Knocking down trees is easy with just a little physics and an extremely thick head (mostly the latter). Basically, push the tree hard enough to shake it back and forth until it resonates, (ooh...big physics word) and cracks.  The smart way to do this is to get it to only pivot at the base, so it eventually snaps and falls over in one piece.  The more fun way (male to female translation: more fun=stupid) is to shake it faster until starts to vibrate like the Tacoma Narrows Bridge (non geeky comparison, shake like an epileptic go-go dancer in an earthquake); creating several points above your head where it can break. Then after dodging the falling debris, (optional) push the stump down.  The secondary problem is that once a piece brakes off, the natural frequency, (how fast the tree wants to shake, for those of you with less physics, and more of a life) changes and the tree suddenly stops swaying, allowing the person shaking it to occasionally slam into the now stationary tree, with a colossal force. (Want to see the scars?)   The primary problem happened on one mid size birch.  I got it shaking good, heard a crack above me, and jumped back from the top section which was plummeting in front of me.  Fortunately I noticed the remaining stump, and section I was dodging didn’t add up to a whole tree.  Thanking my mathematical speed, I froze as the remaining third of the tree missed the back of my head by an unsafe margin.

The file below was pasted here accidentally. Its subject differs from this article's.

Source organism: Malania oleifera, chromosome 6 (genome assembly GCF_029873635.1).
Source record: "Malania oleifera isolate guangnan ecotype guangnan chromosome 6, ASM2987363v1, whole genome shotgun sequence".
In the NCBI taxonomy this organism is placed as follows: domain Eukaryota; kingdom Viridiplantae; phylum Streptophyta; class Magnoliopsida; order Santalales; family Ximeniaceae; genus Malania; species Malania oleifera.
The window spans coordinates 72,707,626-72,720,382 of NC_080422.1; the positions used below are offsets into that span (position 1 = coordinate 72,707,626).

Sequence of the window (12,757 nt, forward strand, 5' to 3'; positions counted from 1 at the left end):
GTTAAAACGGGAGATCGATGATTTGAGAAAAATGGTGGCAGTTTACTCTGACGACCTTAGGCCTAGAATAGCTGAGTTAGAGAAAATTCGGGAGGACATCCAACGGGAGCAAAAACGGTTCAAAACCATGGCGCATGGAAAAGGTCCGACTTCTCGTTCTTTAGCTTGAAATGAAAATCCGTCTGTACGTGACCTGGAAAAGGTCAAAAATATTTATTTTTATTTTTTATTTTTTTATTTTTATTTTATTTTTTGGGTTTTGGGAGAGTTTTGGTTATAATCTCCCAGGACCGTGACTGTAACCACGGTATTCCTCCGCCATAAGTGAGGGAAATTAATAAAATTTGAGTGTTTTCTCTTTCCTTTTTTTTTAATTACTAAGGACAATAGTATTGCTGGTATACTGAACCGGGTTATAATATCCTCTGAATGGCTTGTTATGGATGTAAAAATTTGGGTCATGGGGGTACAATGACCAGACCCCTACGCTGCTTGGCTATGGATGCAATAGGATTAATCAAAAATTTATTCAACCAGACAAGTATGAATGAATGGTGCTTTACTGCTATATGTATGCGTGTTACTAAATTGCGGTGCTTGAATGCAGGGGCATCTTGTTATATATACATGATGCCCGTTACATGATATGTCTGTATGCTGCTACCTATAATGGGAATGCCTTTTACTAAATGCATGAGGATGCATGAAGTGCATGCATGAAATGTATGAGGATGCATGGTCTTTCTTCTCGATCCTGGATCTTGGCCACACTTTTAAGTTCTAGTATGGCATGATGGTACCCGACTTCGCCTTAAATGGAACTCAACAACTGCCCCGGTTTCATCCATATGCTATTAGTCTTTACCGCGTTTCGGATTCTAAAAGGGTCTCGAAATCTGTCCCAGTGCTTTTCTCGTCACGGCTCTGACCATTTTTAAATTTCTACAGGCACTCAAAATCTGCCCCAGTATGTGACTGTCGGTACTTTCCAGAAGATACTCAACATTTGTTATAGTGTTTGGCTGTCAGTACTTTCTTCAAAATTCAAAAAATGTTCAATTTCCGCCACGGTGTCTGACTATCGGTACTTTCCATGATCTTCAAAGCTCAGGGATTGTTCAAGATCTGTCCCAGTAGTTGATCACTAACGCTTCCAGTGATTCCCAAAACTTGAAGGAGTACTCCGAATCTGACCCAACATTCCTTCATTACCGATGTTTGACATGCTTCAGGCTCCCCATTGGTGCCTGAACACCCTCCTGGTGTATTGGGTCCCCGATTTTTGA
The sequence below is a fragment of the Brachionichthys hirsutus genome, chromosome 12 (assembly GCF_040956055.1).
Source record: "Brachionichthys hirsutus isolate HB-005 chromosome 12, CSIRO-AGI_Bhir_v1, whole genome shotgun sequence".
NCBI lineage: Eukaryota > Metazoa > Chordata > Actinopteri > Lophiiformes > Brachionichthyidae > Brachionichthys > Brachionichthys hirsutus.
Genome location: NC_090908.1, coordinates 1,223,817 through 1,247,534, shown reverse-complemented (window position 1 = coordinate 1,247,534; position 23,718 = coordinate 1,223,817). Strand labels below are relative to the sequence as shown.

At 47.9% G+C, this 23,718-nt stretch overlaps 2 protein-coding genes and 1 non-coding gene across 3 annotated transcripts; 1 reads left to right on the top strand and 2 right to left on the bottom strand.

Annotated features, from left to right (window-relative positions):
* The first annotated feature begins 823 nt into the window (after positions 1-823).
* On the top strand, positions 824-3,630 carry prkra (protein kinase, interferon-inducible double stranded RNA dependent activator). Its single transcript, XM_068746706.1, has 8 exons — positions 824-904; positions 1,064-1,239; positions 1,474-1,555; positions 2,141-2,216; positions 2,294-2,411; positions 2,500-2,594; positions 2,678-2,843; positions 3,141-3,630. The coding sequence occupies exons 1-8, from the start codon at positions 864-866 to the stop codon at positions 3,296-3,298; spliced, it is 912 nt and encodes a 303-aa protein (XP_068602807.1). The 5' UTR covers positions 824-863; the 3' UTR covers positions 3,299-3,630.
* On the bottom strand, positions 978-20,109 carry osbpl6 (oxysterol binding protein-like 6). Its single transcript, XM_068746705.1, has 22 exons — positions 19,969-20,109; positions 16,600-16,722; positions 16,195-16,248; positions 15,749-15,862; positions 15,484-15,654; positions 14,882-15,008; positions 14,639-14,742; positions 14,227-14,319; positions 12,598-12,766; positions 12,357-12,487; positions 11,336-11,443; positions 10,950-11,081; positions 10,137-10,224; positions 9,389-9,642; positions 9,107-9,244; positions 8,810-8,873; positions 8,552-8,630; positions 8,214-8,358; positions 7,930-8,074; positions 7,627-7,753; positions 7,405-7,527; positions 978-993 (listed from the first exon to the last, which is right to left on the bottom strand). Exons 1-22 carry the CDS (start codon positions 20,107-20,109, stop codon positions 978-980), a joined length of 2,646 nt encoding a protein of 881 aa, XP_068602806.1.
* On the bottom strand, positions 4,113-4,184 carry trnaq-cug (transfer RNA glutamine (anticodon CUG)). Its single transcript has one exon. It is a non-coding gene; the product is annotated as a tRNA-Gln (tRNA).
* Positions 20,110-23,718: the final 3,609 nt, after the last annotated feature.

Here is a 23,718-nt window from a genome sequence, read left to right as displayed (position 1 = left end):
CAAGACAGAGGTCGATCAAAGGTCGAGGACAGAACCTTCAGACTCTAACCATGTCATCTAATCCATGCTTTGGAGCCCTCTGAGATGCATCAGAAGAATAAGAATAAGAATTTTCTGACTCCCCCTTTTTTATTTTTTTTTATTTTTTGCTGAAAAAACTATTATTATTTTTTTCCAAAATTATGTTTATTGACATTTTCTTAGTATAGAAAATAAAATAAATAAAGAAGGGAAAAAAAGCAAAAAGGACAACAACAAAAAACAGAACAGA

The winner for distance was a very springy tree that had the top yard connected only by a piece of bark, which eventually snapped free and flew, like a wooden sidewinder missile, back out of the woods and about fifty feet down the road.   Although this doesn’t sound relaxing, or like a good way to relieve stress, the coma induced by a piece of timber introducing itself to your skull just shy of the sound barrier is quite restful, and helps you forget the anxiety built up during the rest of the week.

Up the Lake Index